Oswald Bergmann denies scientific data by his belief that the simple laws of blackbody radiation are sufficient to describe the climate of the entire planet (C&EN, Oct. 23, 2006, page 4). As a reader from Europe, I am frequently amazed at the controversy that is currently raging in the U.S.
When it was shown in the 1980s that ozone was depleted by the use of CFCs, the production of these chemicals was strictly controlled in Western countries. Of course, however, there were people, many from the company that made the CFCs, who denied the harmful effect of these chemicals. The U.S. was at the forefront of this legislation and yet, at the moment, nothing relevant is happening with respect to CO2 emissions, though the data are just as solid.
The proposed measures to slow climate change also become increasingly dubious; no one believes that Paul J. Crutzen's commentary (fine dust as a solar shield) is a serious plan. He wrote this both as a theoretical consideration and as a general means to create a stir.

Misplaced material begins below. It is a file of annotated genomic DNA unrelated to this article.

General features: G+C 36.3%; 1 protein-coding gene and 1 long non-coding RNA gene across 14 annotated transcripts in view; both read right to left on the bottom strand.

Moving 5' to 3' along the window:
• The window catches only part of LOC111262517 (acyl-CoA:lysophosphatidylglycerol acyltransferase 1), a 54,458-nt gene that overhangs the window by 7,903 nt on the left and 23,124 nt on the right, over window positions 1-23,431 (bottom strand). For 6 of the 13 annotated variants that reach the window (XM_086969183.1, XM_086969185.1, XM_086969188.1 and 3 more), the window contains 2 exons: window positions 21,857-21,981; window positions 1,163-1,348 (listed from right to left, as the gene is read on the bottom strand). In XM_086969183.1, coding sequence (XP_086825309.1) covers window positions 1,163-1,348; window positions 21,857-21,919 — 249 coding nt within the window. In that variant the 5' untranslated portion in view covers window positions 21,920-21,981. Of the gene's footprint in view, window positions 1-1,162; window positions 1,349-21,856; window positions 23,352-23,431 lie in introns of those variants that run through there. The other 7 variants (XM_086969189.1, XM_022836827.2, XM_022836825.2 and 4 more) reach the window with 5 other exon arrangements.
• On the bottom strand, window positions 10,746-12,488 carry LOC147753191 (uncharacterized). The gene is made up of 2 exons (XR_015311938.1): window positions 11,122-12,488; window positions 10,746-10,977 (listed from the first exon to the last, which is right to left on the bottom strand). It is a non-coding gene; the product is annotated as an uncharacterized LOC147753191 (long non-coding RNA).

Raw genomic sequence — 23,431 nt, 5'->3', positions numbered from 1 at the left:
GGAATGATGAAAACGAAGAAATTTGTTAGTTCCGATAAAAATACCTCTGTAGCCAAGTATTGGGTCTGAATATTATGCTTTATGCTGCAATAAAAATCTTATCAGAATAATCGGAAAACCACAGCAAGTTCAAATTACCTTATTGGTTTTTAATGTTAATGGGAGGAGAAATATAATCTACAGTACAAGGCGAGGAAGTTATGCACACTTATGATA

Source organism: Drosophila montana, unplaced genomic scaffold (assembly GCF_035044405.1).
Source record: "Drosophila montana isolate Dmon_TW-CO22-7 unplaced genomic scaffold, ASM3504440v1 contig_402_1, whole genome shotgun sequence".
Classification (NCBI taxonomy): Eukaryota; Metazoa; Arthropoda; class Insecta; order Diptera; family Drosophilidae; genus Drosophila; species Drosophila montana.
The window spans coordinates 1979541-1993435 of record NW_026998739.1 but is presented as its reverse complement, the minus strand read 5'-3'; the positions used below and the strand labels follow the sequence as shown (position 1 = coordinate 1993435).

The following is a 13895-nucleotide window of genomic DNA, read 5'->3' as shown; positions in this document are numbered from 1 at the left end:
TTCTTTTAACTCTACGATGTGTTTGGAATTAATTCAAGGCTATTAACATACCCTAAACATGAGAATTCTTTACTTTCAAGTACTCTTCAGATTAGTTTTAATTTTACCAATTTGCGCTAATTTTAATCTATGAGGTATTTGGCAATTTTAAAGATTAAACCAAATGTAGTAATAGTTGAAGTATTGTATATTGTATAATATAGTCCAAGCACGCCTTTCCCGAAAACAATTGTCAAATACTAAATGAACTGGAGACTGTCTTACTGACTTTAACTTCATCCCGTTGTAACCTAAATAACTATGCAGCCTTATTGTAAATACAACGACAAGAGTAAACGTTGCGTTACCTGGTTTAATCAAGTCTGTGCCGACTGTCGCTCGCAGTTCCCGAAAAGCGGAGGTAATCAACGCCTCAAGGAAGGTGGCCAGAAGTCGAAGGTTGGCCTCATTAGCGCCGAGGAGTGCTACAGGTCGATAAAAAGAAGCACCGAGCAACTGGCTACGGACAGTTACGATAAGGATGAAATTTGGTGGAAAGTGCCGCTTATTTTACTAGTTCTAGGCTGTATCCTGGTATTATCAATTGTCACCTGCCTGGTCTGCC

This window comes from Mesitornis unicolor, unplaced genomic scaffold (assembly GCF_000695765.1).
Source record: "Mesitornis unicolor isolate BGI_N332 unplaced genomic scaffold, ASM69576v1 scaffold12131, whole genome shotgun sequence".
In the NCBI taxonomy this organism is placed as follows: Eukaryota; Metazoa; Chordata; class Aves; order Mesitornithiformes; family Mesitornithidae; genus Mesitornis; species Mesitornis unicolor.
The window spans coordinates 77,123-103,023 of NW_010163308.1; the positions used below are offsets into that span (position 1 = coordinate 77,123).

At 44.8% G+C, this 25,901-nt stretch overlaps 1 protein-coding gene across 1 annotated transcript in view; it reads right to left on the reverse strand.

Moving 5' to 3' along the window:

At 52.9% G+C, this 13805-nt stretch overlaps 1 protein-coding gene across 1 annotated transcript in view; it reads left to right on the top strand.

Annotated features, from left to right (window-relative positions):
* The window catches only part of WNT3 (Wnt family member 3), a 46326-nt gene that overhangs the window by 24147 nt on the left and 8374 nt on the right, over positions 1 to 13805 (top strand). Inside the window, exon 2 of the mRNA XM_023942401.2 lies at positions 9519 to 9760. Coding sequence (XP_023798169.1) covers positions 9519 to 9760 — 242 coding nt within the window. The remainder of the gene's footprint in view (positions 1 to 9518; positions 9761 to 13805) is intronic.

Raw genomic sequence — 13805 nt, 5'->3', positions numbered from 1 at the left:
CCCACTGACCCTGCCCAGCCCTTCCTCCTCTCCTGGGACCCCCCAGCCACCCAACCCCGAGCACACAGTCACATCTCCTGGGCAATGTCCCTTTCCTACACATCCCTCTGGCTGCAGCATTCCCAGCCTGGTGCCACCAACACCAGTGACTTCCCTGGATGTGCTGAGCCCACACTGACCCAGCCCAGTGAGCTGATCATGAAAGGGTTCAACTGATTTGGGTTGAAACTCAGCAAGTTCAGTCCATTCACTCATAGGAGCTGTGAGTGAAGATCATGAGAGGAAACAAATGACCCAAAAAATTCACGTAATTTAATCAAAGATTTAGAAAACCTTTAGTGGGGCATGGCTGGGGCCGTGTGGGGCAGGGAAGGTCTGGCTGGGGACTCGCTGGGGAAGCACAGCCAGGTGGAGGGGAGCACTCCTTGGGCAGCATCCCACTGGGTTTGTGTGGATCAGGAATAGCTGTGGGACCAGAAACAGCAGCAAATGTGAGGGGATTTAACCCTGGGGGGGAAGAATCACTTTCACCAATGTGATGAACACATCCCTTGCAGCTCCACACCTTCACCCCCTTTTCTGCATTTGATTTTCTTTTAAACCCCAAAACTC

A simple analogy with respect to our dumping of CO2: Suppose astronomers discover a large asteroid and calculate that there is a 0.1% chance of its hitting Earth and causing global mayhem within the next 10 years. A public outcry would rise to immediately come up with and execute plans to deflect or destroy this thing. Although no one can say for sure what will happen with the enhanced greenhouse effect, I think it is reasonable to say that the chance of catastrophe is at least as big as in the previous analogy.
Friso SikkemaNijmegen, the Netherlands